Back on February 29, health officials in Washington state reported the first known death from coronavirus in the United States.
The person who died was a man in his 50s with underlying health conditions, and there was no evidence he contracted the virus through travel, health officials said. They suspect domestic “community spread” of the disease, a new phase for the United States that began this week on the West Coast.
But it turns out that was not accurate. Santa Clara County announced today that it had identified three deaths linked to the virus, two of which happened before February 29. In fact, the first newly identified death happened on February 6th, more than three weeks before the death in Washington state which America was told was the first of its kind:
The Medical Examiner-Coroner performed autopsies on two individuals who died at home on February 6, 2020 and February 17, 2020. Samples from the two individuals were sent to the Centers for Disease Control and Prevention. Today, the Medical Examiner-Coroner received confirmation from the CDC that tissue samples from both cases are positive for SARS-CoV-2 (the virus that causes COVID-19)…
These three individuals died at home during a time when very limited testing was available only through the CDC. Testing criteria set by the CDC at the time restricted testing to only individuals with a known travel history and who sought medical care for specific symptoms. As the Medical Examiner-Coroner continues to carefully investigate deaths throughout the county, we anticipate additional deaths from COVID-19 will be identified.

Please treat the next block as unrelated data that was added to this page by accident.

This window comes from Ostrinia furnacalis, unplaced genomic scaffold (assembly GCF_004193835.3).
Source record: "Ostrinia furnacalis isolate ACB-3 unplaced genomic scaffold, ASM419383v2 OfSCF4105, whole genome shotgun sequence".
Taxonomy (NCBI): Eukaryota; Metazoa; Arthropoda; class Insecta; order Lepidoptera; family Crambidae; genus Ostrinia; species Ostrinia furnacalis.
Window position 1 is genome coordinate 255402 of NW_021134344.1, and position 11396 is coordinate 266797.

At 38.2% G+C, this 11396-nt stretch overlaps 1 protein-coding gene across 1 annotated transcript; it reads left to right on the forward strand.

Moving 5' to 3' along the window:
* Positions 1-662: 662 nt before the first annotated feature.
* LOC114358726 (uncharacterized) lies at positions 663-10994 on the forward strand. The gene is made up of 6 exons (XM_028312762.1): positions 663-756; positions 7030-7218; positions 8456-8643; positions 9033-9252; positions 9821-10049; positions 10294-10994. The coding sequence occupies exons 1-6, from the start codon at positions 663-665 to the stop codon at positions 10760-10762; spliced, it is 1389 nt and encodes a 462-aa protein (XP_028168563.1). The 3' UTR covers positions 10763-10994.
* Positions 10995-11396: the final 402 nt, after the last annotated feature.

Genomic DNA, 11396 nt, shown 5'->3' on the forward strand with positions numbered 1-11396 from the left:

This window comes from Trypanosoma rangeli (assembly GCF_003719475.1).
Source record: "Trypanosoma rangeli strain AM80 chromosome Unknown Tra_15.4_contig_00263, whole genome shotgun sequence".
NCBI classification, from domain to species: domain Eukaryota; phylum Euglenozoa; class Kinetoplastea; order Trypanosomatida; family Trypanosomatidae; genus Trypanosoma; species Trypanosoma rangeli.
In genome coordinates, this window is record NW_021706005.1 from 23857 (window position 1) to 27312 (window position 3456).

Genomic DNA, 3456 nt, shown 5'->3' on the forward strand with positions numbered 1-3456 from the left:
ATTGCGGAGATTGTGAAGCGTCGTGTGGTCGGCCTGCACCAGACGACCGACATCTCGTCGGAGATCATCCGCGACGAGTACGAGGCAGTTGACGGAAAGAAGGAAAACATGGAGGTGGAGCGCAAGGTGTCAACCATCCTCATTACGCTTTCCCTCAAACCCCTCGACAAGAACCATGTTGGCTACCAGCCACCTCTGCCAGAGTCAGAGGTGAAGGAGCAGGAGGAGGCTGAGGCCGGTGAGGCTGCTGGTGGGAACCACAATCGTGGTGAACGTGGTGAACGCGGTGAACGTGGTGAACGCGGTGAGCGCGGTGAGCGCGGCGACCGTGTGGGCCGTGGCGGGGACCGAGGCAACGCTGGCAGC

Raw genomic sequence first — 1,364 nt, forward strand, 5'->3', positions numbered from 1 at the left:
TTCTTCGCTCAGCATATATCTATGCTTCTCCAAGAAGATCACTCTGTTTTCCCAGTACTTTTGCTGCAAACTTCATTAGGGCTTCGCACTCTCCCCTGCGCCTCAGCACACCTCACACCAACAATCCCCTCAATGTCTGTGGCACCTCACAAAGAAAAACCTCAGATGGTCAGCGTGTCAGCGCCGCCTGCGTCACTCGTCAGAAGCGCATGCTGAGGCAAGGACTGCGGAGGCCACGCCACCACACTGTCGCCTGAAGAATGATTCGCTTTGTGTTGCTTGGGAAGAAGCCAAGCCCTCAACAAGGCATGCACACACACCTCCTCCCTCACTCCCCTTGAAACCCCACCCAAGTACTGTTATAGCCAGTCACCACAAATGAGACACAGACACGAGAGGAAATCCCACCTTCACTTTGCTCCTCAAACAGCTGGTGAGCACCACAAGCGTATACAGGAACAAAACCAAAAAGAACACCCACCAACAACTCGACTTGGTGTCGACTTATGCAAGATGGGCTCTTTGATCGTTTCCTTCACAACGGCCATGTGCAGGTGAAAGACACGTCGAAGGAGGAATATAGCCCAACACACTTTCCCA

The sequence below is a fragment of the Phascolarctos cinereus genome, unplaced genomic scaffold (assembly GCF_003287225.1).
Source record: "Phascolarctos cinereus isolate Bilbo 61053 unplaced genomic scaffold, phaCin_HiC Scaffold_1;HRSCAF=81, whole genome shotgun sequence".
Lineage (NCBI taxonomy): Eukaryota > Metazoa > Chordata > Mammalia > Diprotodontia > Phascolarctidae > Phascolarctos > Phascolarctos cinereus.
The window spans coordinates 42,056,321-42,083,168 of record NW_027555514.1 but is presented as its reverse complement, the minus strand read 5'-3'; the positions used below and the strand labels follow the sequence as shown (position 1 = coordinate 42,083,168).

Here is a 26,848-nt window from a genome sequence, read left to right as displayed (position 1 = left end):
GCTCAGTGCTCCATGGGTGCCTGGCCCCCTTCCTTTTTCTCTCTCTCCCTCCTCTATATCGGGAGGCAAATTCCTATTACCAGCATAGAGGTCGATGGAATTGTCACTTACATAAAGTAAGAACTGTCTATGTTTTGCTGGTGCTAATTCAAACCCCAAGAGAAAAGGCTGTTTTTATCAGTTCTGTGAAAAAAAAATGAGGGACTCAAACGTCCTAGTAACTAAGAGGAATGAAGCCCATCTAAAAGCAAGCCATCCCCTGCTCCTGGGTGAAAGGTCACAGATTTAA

February 6th was around the time when state labs were realizing that test kits manufactured and sent out by the CDC didn’t work properly. Investigation would later clarify that one third of the CDC test had been contaminated with the virus during production, meaning it produced a false positive. It took weeks before the problem with the test were straightened out by the FDA and, as a result, America had very little testing in the month of February.
In the long run, it seems the story of the coronavirus is going to wind up being the story of story of Santa Clara County. Santa Clara probably had one of the earliest deaths from the virus. In early March a small study of a few hundred people convinced officials that more needed to be done to prevent the spread of the virus. That study led five other Bay Area counties to join Santa Clara in the first shelter-at-home order in the country. That became a model for the entire state a few days later and many other states followed California’s lead.
More recently, Santa Clara became the site of a new antibody study which suggested many more people have had the virus than we know. I’ll have more to say about that in my next post.